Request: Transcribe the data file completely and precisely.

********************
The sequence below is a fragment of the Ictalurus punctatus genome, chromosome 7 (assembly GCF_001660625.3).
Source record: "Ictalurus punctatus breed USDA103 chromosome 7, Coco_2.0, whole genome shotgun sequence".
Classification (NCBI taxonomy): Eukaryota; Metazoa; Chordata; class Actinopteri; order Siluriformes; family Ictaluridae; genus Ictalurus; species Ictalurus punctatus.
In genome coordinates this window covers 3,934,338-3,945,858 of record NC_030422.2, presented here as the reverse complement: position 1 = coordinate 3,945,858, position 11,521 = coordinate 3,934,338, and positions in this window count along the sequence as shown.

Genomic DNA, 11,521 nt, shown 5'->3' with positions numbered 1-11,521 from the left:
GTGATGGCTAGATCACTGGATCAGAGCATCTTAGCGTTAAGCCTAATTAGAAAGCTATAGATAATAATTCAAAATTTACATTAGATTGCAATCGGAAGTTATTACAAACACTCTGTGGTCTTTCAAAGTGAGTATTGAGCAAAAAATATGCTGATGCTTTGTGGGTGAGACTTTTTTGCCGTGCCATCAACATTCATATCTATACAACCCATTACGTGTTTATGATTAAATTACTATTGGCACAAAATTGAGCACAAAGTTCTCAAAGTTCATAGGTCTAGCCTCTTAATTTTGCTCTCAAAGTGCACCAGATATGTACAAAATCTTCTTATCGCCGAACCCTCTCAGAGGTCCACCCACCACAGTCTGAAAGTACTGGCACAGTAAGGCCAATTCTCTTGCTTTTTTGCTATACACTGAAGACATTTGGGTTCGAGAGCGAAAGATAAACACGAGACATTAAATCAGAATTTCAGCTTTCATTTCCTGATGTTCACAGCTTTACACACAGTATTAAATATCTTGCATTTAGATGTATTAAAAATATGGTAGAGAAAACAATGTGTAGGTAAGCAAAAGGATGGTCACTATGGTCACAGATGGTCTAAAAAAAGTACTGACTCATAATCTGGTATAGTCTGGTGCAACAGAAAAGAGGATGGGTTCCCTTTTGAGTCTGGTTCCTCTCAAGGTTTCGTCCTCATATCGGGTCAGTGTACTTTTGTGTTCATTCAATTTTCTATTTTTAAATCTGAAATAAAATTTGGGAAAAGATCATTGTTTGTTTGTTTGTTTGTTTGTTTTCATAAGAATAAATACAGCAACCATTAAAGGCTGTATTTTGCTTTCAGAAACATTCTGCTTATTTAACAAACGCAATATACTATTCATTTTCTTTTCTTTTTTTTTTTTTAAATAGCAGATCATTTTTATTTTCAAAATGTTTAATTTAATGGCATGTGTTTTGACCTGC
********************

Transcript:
The sequence below is a fragment of the Ictalurus punctatus genome, chromosome 7 (assembly GCF_001660625.3).
Source record: "Ictalurus punctatus breed USDA103 chromosome 7, Coco_2.0, whole genome shotgun sequence".
Classification (NCBI taxonomy): Eukaryota; Metazoa; Chordata; class Actinopteri; order Siluriformes; family Ictaluridae; genus Ictalurus; species Ictalurus punctatus.
In genome coordinates this window covers 3,934,338-3,945,858 of record NC_030422.2, presented here as the reverse complement: position 1 = coordinate 3,945,858, position 11,521 = coordinate 3,934,338, and positions in this window count along the sequence as shown.

Genomic DNA, 11,521 nt, shown 5'->3' with positions numbered 1-11,521 from the left:
GTGATGGCTAGATCACTGGATCAGAGCATCTTAGCGTTAAGCCTAATTAGAAAGCTATAGATAATAATTCAAAATTTACATTAGATTGCAATCGGAAGTTATTACAAACACTCTGTGGTCTTTCAAAGTGAGTATTGAGCAAAAAATATGCTGATGCTTTGTGGGTGAGACTTTTTTGCCGTGCCATCAACATTCATATCTATACAACCCATTACGTGTTTATGATTAAATTACTATTGGCACAAAATTGAGCACAAAGTTCTCAAAGTTCATAGGTCTAGCCTCTTAATTTTGCTCTCAAAGTGCACCAGATATGTACAAAATCTTCTTATCGCCGAACCCTCTCAGAGGTCCACCCACCACAGTCTGAAAGTACTGGCACAGTAAGGCCAATTCTCTTGCTTTTTTGCTATACACTGAAGACATTTGGGTTCGAGAGCGAAAGATAAACACGAGACATTAAATCAGAATTTCAGCTTTCATTTCCTGATGTTCACAGCTTTACACACAGTATTAAATATCTTGCATTTAGATGTATTAAAAATATGGTAGAGAAAACAATGTGTAGGTAAGCAAAAGGATGGTCACTATGGTCACAGATGGTCTAAAAAAAGTACTGACTCATAATCTGGTATAGTCTGGTGCAACAGAAAAGAGGATGGGTTCCCTTTTGAGTCTGGTTCCTCTCAAGGTTTCGTCCTCATATCGGGTCAGTGTACTTTTGTGTTCATTCAATTTTCTATTTTTAAATCTGAAATAAAATTTGGGAAAAGATCATTGTTTGTTTGTTTGTTTGTTTGTTTTCATAAGAATAAATACAGCAACCATTAAAGGCTGTATTTTGCTTTCAGAAACATTCTGCTTATTTAACAAACGCAATATACTATTCATTTTCTTTTCTTTTTTTTTTTTTAAATAGCAGATCATTTTTATTTTCAAAATGTTTAATTTAATGGCATGTGTTTTGACCTGC